"You started walking?" My husband didn’t sound too thrilled with the idea. "Where was your cell phone?"

"You have it. Yours fell in the lake."

"Ah, yes, the lake." He was silent for a moment but then spoke up again, as though trying to make sense of how I could have possibly gotten lost. "What about other cars, people, houses along the way?"

"There were none. It was that long stretch of road where there was nothing but rolling hayfields and farmlands."

"Mm hmm. I know the place."

"Yeah, well after today so do I and quite well, I might add." I took a moment to take a few bites of pecan pie, wondering if they would even notice the food, that the cooking was not my own, but so far none of them had said a word about it.

"So you just started walking?" my husband asked.

"Yes, I walked, first across the hayfields, then through a meadow, but somehow I got turned around and lost my way, so I sat down to rest in a nice little shaded spot with the softest green grass and ate some of Peter’s lunch and then took a short nap. I woke up when I felt something slide across my leg and when I sat up I realized it was a snake, but of the prettiest combination of orange and red and yellow. I watched it slither off through the grass, its movements ruffling the tall blades as though it were nothing more than the wind."

"You mean you weren’t even scared when you saw it?" Katie Ann wished to know.

"No. Not at all. I felt as though I had been given a gift. That only I knew what was hidden beneath that tall grass making that soft, whispering sound."

"So what did ya do next?" Peter asked.

"After that I packed up what was left of the food, put it in your backpack, which you, thankfully, left in the pickup, and threw it over my shoulder. In the distance I could see a trail of dust stirring and as I got closer I noticed it was a tractor plowing up a field so I headed in that direction. It took a long while and before I was even close enough to motion for help, it started to rain, so I ran toward a cluster of wild trees growing out in the middle of the field.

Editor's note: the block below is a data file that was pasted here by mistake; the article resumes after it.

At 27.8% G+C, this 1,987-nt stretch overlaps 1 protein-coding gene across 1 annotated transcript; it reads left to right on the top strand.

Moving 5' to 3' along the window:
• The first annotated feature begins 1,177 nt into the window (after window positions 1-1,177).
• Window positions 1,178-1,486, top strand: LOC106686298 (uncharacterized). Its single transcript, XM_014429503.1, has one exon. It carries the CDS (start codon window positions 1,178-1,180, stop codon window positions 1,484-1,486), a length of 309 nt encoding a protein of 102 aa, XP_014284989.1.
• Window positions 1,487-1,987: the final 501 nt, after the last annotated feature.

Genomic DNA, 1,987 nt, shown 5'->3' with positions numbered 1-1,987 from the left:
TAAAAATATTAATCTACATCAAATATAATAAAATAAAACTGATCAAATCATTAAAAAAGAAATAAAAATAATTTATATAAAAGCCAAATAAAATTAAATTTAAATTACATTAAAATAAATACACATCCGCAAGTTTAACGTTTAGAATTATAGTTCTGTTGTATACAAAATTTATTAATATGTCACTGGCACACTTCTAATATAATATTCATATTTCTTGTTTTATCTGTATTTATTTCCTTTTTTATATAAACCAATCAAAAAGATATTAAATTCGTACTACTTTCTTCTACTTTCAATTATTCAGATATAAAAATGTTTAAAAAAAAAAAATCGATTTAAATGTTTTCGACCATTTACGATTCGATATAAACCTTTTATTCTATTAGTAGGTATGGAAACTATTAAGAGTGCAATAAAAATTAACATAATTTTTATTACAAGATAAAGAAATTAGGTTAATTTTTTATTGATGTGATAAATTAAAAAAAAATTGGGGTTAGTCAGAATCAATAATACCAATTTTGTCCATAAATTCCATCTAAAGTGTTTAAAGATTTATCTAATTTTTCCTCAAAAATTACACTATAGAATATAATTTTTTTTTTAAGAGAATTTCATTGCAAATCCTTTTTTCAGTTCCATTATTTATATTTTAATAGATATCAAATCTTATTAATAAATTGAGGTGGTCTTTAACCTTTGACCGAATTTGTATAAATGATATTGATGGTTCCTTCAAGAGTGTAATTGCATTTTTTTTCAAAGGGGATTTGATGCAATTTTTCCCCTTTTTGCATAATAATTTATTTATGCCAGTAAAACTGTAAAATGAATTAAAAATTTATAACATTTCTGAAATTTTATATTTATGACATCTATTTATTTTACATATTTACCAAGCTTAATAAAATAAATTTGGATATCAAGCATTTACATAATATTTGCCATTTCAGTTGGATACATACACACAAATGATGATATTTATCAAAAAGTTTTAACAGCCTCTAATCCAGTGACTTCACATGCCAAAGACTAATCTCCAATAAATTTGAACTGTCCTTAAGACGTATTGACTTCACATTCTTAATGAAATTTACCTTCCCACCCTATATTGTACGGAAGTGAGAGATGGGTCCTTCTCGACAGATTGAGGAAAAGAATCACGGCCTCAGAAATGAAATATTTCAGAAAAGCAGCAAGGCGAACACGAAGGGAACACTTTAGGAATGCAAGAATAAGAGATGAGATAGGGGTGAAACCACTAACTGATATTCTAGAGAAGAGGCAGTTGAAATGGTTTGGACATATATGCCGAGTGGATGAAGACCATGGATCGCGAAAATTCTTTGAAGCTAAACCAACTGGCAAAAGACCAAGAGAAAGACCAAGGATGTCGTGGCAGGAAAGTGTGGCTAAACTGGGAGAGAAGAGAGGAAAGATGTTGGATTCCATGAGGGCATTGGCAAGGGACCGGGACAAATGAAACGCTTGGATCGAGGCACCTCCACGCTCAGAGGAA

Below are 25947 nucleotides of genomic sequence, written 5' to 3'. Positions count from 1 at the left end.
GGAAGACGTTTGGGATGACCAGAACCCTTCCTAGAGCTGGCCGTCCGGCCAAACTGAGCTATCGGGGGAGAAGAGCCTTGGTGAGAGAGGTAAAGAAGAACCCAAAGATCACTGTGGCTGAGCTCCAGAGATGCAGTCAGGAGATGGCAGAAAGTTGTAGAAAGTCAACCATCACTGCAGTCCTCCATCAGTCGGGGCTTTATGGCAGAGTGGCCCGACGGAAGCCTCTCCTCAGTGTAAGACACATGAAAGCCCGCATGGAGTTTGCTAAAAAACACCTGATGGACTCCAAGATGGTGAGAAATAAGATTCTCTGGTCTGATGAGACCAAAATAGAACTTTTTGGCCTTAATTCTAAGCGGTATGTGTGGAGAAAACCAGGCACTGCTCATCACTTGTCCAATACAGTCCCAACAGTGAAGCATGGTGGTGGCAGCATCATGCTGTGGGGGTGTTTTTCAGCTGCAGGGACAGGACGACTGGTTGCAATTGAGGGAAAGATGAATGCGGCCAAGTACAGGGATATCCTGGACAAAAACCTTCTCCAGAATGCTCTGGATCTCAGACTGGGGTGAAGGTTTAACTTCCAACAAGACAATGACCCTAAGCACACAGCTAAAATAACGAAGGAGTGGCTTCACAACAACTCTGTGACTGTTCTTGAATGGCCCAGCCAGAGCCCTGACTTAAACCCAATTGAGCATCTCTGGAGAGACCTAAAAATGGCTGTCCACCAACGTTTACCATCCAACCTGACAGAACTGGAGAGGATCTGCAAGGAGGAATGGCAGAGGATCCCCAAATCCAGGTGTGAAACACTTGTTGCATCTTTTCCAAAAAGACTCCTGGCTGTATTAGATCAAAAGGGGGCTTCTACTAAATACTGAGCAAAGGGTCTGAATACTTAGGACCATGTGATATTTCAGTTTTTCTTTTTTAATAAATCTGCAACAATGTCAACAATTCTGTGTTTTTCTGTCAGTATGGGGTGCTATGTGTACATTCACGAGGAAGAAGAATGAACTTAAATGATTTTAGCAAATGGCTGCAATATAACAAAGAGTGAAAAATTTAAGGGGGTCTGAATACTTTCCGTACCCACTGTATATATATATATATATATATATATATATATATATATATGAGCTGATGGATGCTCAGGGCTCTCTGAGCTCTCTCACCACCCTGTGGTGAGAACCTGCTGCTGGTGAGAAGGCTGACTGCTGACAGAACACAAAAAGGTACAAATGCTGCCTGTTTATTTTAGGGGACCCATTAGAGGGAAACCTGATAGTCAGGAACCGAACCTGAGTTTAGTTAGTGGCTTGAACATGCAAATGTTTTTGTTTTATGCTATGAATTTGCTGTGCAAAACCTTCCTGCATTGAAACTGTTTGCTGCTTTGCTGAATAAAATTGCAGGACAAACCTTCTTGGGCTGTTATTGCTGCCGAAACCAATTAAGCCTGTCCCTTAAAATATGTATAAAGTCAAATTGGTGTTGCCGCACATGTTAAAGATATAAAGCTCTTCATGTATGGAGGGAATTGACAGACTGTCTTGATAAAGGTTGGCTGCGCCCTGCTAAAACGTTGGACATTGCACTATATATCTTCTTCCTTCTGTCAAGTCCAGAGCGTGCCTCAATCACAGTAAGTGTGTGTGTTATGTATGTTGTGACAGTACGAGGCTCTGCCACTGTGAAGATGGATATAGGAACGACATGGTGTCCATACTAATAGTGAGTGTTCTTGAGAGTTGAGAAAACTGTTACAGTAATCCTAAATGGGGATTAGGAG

"I know, I know, Caroline, I should never stand under trees in a lightning storm, but there was no lightning, and it wasn’t much of a storm, just a nice rain. I can still remember the way it fell on my umbrella of trees, and the rustling sound it made, like music."

And when I closed my eyes, I could still smell it, that rain, and how it smelled of wet grasses and freshly-tilled soil. And I remembered standing there and how a thousand days of my childhood came rushing back to me. Sweet days, full of laughter and play. Simple times. Times I had forgotten in the hectic rush of my daily life.

"So did you stand there till someone found you?" Katie Ann asked.

I opened my eyes and realized I had drifted and that everyone was watching me, even my husband. It was nice.

"Oh, no. It eventually stopped raining. I made my way close enough to the tractor for the driver to see me and he turned it around and headed my way, only I was surprised to learn it was a woman and not a man driving the tractor."

This got a startled cry from around the table.

"Oh! A woman? What was she like?" Caroline was the first to ask.

"She was old and gray but with a kick in her step that made her seem much younger. We became good friends on the ride back into town."

"You rode on her tractor?" Peter sounded astounded.

"Not just rode, I actually drove her tractor."

"That’s way cool, Mama," Peter announced. "You should get lost more often!"

"Yes, maybe so," I returned with a grin.

Everyone stood to carry their dirty, but empty, dishes into the kitchen, but Katie Ann stopped and turned around.

"Mama, I’m glad you didn’t stay lost for good."

I smiled. "Mama is too."

Later that evening, after the kids were sound asleep, I found my husband standing outside in the dark, staring up at a scattering of stars.

"I’m sorry, Emily," he said softly.

"For what?" I took a few steps closer. "You mean because I broke down or because I got lost?"

"Neither, well both." He turned toward me and reached for my hand. "I’m sorry that it took getting lost for you to find it again."

"Find what?"

"That sparkle. In your eyes. I saw it again while you were telling your story."

I smiled but didn’t say a word.

"If I didn’t know any better, I’d say you enjoyed getting lost today."

"Can’t say that I did, can’t say that I didn’t," I returned playfully. "But I do know one thing."

"And what’s that?" he asked, pulling me closer.

"The next time I do, I’m taking you with me."


Sharlene Spires lives in a small town in North Florida, along with her husband and three daughters. She has had articles published in Adoption Today and Roots and Wings Magazine.

© Sharlene Spires

Muscadine Lines: A Southern Journal ISSN 1554-8449, Copyright © 2004-2012